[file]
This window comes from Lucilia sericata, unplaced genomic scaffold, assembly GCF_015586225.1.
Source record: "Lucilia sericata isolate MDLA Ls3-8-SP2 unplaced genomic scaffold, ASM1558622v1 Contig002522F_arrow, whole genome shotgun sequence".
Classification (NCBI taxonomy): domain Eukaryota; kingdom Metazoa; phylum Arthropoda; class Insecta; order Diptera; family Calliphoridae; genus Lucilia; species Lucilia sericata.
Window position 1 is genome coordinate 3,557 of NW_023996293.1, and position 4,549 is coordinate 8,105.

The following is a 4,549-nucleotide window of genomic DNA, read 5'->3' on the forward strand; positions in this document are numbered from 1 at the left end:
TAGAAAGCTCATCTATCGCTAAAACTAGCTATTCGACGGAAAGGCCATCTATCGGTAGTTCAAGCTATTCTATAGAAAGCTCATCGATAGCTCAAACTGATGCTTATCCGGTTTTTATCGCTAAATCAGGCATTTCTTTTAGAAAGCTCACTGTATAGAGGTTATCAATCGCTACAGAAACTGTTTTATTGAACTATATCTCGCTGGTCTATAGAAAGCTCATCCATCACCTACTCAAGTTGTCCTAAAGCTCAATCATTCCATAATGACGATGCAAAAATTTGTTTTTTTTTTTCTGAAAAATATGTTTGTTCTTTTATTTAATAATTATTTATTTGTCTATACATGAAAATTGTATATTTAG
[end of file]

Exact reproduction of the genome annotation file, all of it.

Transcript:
This window comes from Lucilia sericata, unplaced genomic scaffold, assembly GCF_015586225.1.
Source record: "Lucilia sericata isolate MDLA Ls3-8-SP2 unplaced genomic scaffold, ASM1558622v1 Contig002522F_arrow, whole genome shotgun sequence".
Classification (NCBI taxonomy): domain Eukaryota; kingdom Metazoa; phylum Arthropoda; class Insecta; order Diptera; family Calliphoridae; genus Lucilia; species Lucilia sericata.
Window position 1 is genome coordinate 3,557 of NW_023996293.1, and position 4,549 is coordinate 8,105.

The following is a 4,549-nucleotide window of genomic DNA, read 5'->3' on the forward strand; positions in this document are numbered from 1 at the left end:
TAGAAAGCTCATCTATCGCTAAAACTAGCTATTCGACGGAAAGGCCATCTATCGGTAGTTCAAGCTATTCTATAGAAAGCTCATCGATAGCTCAAACTGATGCTTATCCGGTTTTTATCGCTAAATCAGGCATTTCTTTTAGAAAGCTCACTGTATAGAGGTTATCAATCGCTACAGAAACTGTTTTATTGAACTATATCTCGCTGGTCTATAGAAAGCTCATCCATCACCTACTCAAGTTGTCCTAAAGCTCAATCATTCCATAATGACGATGCAAAAATTTGTTTTTTTTTTTCTGAAAAATATGTTTGTTCTTTTATTTAATAATTATTTATTTGTCTATACATGAAAATTGTATATTTAG